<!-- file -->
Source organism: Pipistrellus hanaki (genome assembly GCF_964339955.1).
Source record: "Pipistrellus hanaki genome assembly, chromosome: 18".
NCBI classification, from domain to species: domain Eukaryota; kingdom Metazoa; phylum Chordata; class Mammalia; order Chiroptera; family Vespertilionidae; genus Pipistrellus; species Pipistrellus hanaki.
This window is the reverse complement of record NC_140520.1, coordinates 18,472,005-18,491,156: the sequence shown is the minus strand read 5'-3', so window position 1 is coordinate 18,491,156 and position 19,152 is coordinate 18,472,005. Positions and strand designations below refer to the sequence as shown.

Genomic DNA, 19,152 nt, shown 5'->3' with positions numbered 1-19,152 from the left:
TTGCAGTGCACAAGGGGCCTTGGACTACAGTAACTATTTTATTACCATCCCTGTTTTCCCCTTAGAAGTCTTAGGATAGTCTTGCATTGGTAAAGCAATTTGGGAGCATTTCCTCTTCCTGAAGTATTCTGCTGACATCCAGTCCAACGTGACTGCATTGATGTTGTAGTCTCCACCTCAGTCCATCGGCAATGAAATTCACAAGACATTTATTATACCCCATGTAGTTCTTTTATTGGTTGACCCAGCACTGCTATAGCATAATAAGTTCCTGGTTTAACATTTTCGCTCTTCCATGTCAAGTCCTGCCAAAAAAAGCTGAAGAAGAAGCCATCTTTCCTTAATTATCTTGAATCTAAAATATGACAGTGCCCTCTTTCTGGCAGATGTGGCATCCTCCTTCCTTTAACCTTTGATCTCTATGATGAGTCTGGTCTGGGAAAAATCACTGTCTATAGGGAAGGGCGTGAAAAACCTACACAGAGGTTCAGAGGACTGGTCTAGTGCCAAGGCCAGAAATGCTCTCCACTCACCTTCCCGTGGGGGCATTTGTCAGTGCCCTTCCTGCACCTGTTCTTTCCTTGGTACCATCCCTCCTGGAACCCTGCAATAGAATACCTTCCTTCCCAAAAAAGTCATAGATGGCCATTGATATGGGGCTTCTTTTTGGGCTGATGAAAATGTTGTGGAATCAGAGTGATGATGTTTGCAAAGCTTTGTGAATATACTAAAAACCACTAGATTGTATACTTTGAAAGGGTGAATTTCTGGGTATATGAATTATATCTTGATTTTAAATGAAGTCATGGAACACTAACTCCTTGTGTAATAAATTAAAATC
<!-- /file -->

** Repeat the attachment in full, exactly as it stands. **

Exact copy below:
Source organism: Pipistrellus hanaki (genome assembly GCF_964339955.1).
Source record: "Pipistrellus hanaki genome assembly, chromosome: 18".
NCBI classification, from domain to species: domain Eukaryota; kingdom Metazoa; phylum Chordata; class Mammalia; order Chiroptera; family Vespertilionidae; genus Pipistrellus; species Pipistrellus hanaki.
This window is the reverse complement of record NC_140520.1, coordinates 18,472,005-18,491,156: the sequence shown is the minus strand read 5'-3', so window position 1 is coordinate 18,491,156 and position 19,152 is coordinate 18,472,005. Positions and strand designations below refer to the sequence as shown.

Genomic DNA, 19,152 nt, shown 5'->3' with positions numbered 1-19,152 from the left:
TTGCAGTGCACAAGGGGCCTTGGACTACAGTAACTATTTTATTACCATCCCTGTTTTCCCCTTAGAAGTCTTAGGATAGTCTTGCATTGGTAAAGCAATTTGGGAGCATTTCCTCTTCCTGAAGTATTCTGCTGACATCCAGTCCAACGTGACTGCATTGATGTTGTAGTCTCCACCTCAGTCCATCGGCAATGAAATTCACAAGACATTTATTATACCCCATGTAGTTCTTTTATTGGTTGACCCAGCACTGCTATAGCATAATAAGTTCCTGGTTTAACATTTTCGCTCTTCCATGTCAAGTCCTGCCAAAAAAAGCTGAAGAAGAAGCCATCTTTCCTTAATTATCTTGAATCTAAAATATGACAGTGCCCTCTTTCTGGCAGATGTGGCATCCTCCTTCCTTTAACCTTTGATCTCTATGATGAGTCTGGTCTGGGAAAAATCACTGTCTATAGGGAAGGGCGTGAAAAACCTACACAGAGGTTCAGAGGACTGGTCTAGTGCCAAGGCCAGAAATGCTCTCCACTCACCTTCCCGTGGGGGCATTTGTCAGTGCCCTTCCTGCACCTGTTCTTTCCTTGGTACCATCCCTCCTGGAACCCTGCAATAGAATACCTTCCTTCCCAAAAAAGTCATAGATGGCCATTGATATGGGGCTTCTTTTTGGGCTGATGAAAATGTTGTGGAATCAGAGTGATGATGTTTGCAAAGCTTTGTGAATATACTAAAAACCACTAGATTGTATACTTTGAAAGGGTGAATTTCTGGGTATATGAATTATATCTTGATTTTAAATGAAGTCATGGAACACTAACTCCTTGTGTAATAAATTAAAATC